Oscar Schwenk, president of Switzerland's Pilatus Aircraft, renowned for developing a range of successful turboprop trainers, says: "We're small, but small is beautiful."
Military trainers have always been Pilatus' speciality, but, with ever-tighter profit margins, the company is working hard to diversify further into civil products. With a record year in 1995, and the prospect of similar success this year, Schwenk's policies in the four years since he took the presidency appear to be paying off.
"When I joined, we were making a living almost exclusively from government-only business, apart from the civil/military Turbo-Porter utility aircraft. Now, with real hopes for the PC-12 family, we're approaching a 50/50 civil/military split". Sales in 1995 totalled SFr350 million ($278 million) and similar figures are expected this year.
Pilatus introduced the 11-seat PC-12 utility single in 1989, and achieved US certification for the aircraft in July 1994. Despite its claimed superior performance and low operating costs, orders for the PC-12 have been slow to materialise. This seems about to change, with sufficient demand to justify production of 36 aircraft this year and 50 in 1997.
"We took a risk with the PC-12 because, to be a real success, it needed single-engined IFR [instrument-flight-rules] certification," says Schwenk. This has been achieved with the Australian and Canadian authorities, and FAA approval is said to be imminent. Europe's Joint Aviation Authorities are being "slow" in following, he adds, but he downplays the impact. "Although there is a market in Europe, it is not one of the most important," he says.
The 1995 selection of the Beech/ Raytheon PC-9 MkII by the US Air Force/Navy for the Joint Primary Aircraft Training System (JPATS) competition has solidified Pilatus' financial position in the medium term, says Schwenk. "It was proof that the turboprop concept was the right answer, even though everyone was saying that it had to be a jet," he adds. He was "sad", however, that last-minute pressure from US manufacturers meant that the plan for Swiss-based production of some of the 711-aircraft requirement had to be abandoned. "Now, all we will get is royalties...but I'm dedicating that money to research and development, and it will provide a basis for many new ideas in the pipeline".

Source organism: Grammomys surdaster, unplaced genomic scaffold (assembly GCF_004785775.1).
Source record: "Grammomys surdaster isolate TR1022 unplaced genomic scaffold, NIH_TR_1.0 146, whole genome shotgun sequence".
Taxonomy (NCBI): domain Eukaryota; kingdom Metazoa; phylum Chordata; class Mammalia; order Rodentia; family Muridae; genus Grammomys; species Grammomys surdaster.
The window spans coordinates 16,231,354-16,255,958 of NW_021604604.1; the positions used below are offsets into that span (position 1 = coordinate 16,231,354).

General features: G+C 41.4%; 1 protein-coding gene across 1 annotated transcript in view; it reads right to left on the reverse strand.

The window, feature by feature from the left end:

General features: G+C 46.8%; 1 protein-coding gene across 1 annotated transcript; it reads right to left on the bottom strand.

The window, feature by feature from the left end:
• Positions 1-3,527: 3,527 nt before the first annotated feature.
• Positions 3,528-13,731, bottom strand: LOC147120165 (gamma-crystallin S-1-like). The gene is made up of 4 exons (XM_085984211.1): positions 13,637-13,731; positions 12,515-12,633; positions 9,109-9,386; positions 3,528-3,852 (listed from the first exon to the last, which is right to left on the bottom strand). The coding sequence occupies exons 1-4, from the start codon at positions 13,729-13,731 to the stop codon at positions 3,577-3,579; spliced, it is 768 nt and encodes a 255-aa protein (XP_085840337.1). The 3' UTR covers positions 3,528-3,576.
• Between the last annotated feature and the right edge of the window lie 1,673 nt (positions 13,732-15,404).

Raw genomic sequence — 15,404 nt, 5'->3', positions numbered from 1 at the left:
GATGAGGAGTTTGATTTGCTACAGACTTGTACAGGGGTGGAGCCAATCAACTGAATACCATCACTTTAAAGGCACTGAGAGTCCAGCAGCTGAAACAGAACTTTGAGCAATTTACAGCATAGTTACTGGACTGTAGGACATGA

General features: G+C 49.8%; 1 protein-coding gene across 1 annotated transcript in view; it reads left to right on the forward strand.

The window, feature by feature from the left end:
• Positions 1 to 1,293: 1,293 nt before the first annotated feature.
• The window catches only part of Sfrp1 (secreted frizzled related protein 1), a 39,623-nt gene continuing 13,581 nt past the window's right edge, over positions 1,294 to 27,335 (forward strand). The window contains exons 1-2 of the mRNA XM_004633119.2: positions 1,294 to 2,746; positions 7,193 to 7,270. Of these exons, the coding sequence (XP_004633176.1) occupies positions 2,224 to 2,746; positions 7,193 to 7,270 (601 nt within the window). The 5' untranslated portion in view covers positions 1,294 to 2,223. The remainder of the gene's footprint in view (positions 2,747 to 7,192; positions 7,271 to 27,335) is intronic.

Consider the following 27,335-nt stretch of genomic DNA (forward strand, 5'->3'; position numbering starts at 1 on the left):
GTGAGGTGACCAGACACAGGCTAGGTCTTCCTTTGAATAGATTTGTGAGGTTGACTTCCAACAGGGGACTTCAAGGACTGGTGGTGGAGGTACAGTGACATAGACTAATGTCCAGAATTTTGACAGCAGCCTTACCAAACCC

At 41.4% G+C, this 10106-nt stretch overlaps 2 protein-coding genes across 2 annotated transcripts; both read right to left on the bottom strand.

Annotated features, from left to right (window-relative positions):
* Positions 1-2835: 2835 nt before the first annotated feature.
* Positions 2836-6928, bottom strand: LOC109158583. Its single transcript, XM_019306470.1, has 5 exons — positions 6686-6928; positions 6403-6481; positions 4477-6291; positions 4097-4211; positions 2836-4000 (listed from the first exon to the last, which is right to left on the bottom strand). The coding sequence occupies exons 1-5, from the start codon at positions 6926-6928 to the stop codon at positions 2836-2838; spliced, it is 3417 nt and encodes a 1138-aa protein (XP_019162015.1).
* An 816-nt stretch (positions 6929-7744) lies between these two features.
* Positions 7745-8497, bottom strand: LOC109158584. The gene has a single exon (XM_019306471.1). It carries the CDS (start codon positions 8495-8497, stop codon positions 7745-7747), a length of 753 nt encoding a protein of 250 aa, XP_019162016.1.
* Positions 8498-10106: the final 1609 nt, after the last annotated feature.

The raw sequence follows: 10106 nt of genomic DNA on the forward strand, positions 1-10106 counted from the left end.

Schwenk is optimistic that the relationship formed with Raytheon will bear further fruit, saying: "We're looking at where we can go from here, and are discussing how to penetrate the market with our product. I've had very positive meetings with [Raytheon president] Art Wegner". The Pilatus chief emphasises, however, that the original PC-9 retains its place as a strong market contender. "I believe there is a market for both aircraft," he adds.
Prospects for the existing PC-7 and PC-9 turboprop-trainers remain good, although Schwenk declines to be specific. "We're still building the South African and Saudi aircraft, and we're hoping for a significant order from the Far East," he says.
He hints that "...we also have some very good connections in the Middle East". Thailand's follow-on order for 34 PC-9s was a major boost, but Schwenk is not complacent: "The competition is extremely tough. The JPats order showed that the future depends on being able to offer an unbeatable combination of price and direct operating cost," he says.
Despite its 37-year ancestry, the market for the ultra-short take-off and landing PC-6 Turbo-Porter seems to be re-asserting itself. "The PC-6 was around before helicopters became attractive", says Schwenk. "Now, we are getting some of our old customers back because of its low operating costs," he adds. The Turbo-Porter can be used to carry out virtually the same surveillance work as that of a helicopter, at a fraction of the purchase and operating costs. "We don't see any need to change the concept. It's a worldbeater," says Schwenk.
High production costs in Switzerland have been countered by shifting some of the work abroad, where labour costs are lower and manual building techniques are more appropriate for low production rates. Letov, in the Czech Republic, has been building "green" PC-6s for three years, while Portugal's Ogma has been producing PC-12s. "It's been a great success", says Schwenk.
Pilatus retains all of its manufacturing capabilities, however: "We've invested a lot of money in new equipment for automated manufacture, so we're very cost-competitive on a lot of parts," he adds.
The company has also been looking at using some of its cash to acquire airframe-building rivals. Schwenk admits that it has held preliminary discussions with Daimler-Benz Aerospace of Germany over the acquisition of Dornier - now likely to be purchased by Fairchild Aircraft - and looked seriously at purchasing Piaggio's Italian Avanti operation. In 1994 Pilatus failed in a bid to buy Piper Aircraft of the USA.
Pilatus remains totally committed to remaining in the military-training business, says Schwenk: "We're busy investing in aircraft, training packages and training aids, tactics, maintenance and so on. We're also convinced that simulation will become more important as a way of reducing costs. We have some very interesting ideas on that," he concludes.